But it left a void of sorts. And along with that void came all sorts of situations real and contrived; so we are now locked into a system where a child cannot walk to school alone, forgetting altogether a bike ride to the park, or a sleepover with a new friend. And again I would concur that some of this precaution is founded in necessity.

The result is that it leaves our children living like cloistered nuns even before they have lived long enough to adopt the habit. (Yes, my pun was intended, sorry.) Every activity is planned, cloistered in some building or enclosed space, and heavily supervised. At least one of the parents, probably two, are very involved in making the money to pay for all the recreation and activities, but they have no time to mentor their children. I believe it only a few decades away that children will read a bed time story to their parents who are totally exhausted from their daily grind on the mouse wheel. A night care worker will then tuck the kids into bed.

Children need a mom. That mom has an incredible responsibility: to guide their children to be independent, alive, outgoing, responsible, and compassionate, even as the dictates of our new world require them to be consummate jailers of their children. Authoritative processes have been put in place, and they stack even more every day, institutions that might come near a child and have at their intention a myriad of rules to safeguard the child, some well minded, far too many stifling and destructive, rules often dealt out without the due diligence or the common sense of a responsible authoritative human being.

Moms need our support and understanding, more than ever before, and children need their moms more than ever before.

Give our children back their childhood. Give our children back their moms.

I love you, mom.

The Druid and the Flower

Free today for everyone who enjoys reading about love, community, compassion and adventure.

Scroll to the top of this page. Click “Get the books,” choose The Druid and the Flower, and it’s all yours. Tell me if you like it, please.

The Guardians

Universe
Courtesy of Pinterest

The Guardians find their way into both my books, The Druid and the Flower, and Ashima. I have contemplated writing a book that deals exclusively with them, and might just yet. Perhaps their power is not fully realized by the reader until book three, The Dawn of Magic, the last book in the series, to be released late summer.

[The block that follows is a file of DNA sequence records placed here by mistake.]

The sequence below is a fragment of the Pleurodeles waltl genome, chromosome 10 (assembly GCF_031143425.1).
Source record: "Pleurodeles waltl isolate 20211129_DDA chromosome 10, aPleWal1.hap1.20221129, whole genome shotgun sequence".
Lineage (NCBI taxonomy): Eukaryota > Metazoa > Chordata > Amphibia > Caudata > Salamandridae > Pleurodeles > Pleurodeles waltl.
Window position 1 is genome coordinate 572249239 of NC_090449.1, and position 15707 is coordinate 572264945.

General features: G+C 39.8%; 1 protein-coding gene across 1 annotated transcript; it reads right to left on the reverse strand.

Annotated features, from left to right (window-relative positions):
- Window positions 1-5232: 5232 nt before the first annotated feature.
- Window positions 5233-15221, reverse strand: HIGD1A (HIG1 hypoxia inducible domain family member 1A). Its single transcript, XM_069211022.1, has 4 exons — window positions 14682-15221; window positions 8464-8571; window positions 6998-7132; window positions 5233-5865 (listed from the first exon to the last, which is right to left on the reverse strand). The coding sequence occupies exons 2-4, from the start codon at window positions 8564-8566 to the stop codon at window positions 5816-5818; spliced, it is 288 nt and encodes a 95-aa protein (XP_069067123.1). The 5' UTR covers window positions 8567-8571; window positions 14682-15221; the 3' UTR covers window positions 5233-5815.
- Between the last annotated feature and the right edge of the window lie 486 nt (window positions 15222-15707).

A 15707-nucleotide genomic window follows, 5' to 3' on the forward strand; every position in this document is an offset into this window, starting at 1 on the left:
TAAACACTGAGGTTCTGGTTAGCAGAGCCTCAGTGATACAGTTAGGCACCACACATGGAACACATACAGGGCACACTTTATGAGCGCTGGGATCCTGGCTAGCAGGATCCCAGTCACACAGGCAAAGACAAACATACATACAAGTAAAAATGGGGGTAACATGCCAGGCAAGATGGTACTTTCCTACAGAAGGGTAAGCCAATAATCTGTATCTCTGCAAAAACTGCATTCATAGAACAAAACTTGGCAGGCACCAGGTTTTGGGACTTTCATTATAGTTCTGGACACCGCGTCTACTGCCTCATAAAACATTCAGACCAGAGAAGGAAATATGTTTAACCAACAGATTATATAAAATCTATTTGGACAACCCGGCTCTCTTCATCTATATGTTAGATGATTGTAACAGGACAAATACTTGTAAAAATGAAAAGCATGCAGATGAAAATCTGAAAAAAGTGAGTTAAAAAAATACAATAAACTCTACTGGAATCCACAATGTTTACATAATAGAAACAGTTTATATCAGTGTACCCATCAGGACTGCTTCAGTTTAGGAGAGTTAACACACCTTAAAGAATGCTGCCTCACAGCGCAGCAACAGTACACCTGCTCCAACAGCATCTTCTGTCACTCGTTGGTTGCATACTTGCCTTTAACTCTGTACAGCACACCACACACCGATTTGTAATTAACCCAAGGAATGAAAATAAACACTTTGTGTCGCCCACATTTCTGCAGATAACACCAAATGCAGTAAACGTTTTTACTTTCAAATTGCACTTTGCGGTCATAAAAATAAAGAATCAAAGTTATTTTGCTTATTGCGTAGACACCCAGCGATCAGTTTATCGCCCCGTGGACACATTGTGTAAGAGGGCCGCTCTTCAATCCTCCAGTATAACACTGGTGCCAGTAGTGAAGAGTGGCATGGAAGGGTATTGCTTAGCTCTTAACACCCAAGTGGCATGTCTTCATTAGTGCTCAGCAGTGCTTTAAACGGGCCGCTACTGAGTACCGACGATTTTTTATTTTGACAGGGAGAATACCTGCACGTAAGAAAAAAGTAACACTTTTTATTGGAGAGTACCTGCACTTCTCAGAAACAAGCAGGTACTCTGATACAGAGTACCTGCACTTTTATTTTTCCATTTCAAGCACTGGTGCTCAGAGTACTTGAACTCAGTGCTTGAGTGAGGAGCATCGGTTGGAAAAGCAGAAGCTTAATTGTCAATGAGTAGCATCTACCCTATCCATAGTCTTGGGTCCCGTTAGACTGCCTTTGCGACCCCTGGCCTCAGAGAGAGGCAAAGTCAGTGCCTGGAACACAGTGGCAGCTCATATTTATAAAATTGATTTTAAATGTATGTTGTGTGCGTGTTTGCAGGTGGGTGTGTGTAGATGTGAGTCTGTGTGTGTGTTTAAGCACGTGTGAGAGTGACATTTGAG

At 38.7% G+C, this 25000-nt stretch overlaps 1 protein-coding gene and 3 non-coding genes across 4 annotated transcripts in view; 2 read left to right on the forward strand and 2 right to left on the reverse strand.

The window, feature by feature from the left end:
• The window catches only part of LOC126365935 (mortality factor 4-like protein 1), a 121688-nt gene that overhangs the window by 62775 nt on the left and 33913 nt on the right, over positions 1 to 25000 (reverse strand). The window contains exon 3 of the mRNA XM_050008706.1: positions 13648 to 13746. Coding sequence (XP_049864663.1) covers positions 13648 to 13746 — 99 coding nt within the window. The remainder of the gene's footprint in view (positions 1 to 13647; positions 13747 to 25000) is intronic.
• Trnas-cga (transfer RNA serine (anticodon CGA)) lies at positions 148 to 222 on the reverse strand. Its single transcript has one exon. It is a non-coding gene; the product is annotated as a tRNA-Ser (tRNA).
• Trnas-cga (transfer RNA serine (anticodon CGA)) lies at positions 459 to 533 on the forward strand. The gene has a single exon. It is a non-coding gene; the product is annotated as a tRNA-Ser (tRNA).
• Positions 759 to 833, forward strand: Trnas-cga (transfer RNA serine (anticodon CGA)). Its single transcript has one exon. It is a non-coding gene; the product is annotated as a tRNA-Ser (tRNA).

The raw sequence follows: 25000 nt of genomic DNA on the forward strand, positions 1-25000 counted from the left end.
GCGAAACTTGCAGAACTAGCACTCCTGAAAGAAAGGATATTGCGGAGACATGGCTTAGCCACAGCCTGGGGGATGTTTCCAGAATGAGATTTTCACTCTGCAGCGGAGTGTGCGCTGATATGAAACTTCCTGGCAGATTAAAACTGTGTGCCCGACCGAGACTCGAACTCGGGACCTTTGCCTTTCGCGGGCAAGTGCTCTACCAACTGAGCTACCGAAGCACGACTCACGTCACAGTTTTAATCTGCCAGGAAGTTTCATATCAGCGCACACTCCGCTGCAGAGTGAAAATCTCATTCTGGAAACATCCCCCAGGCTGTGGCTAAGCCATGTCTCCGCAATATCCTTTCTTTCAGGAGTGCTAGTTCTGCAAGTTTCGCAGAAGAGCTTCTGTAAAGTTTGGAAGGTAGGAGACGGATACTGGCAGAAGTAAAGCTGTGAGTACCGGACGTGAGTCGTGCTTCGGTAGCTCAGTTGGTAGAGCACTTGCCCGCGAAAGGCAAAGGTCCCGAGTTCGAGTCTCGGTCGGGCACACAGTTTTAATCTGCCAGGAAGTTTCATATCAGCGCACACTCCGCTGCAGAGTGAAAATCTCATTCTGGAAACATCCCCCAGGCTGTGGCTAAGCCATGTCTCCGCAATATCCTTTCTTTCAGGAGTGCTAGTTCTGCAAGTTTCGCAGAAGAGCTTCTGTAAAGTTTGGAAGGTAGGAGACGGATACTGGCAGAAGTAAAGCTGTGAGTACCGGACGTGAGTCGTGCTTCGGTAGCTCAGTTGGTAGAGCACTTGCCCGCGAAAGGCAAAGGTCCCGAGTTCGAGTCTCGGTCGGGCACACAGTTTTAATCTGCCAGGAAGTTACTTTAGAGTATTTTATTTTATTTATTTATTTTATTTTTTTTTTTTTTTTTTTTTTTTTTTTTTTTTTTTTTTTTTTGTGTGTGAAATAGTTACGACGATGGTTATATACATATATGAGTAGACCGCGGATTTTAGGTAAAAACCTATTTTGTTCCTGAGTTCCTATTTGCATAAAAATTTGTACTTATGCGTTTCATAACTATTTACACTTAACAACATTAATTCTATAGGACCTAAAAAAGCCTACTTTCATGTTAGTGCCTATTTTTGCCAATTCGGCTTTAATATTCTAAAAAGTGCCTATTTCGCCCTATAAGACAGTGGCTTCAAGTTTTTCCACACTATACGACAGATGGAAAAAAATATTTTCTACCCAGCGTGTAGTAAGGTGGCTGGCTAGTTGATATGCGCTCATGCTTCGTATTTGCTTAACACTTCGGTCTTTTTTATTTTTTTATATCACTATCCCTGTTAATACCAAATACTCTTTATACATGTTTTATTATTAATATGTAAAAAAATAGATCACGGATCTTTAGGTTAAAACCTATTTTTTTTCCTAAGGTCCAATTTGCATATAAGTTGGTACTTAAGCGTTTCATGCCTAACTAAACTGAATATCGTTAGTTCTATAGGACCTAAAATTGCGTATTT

Only one universe to mingle his thoughts in; his training had allowed where ten or twelve universes were the norm; some of the elder Guardians were know to survey even more than that. Yet, he could not ignore the vastness of this one—Andesia; he loved the name. Sure, he only had responsibility in one universe, but he got to enjoin as many as his connection allowed. Having been assigned only one Universe said much about his newness to the system; he recognized that it was meant to ensure his influence was lighter than the gravitational pull of an atom in the galaxy Heracon on a similar atom in the galaxy Multiplana, the ladder being a good seven billion light years to the other side. He would have to look up both measurements. Then again why bother? Lessons were over.

And what had all his lessons thought him about this piece of existence?  Nothing of value, in his estimation; it was all theoretical. It was good to be done with all of that, and out observing. Still, he had to admit, he loved all the mindsets he had encountered; such a vast array of being. But why did he have to know all the limits of light in the twists of time? Or was it twists of space? Who thought this shit up? Whoops, a throwback to his prior existence. Not the voice of a Guardian. But light speed was all about the species who lived in the gardens; it had nothing to do with how he traveled or what his purpose was.

He admitted he loved all the color; he could create color by moving one way as the contents of a galaxy moved another; better yet was the attraction power of the super systems as they hummed their wonderful songs; yes, lots to be part of: the swirls, the vast silence of the constant motion, the massive collisions were inexplicable; once, he tried to reach for the vastness of it all and only made his Soulwell hurt; greater still were the seeds, and how they somehow found a way to plant themselves in places where impossibility stood on top of infinite improbability. He was a master student of design. It was why he was chosen. Everyone should have a vocation that allowed them to evolve as they chose.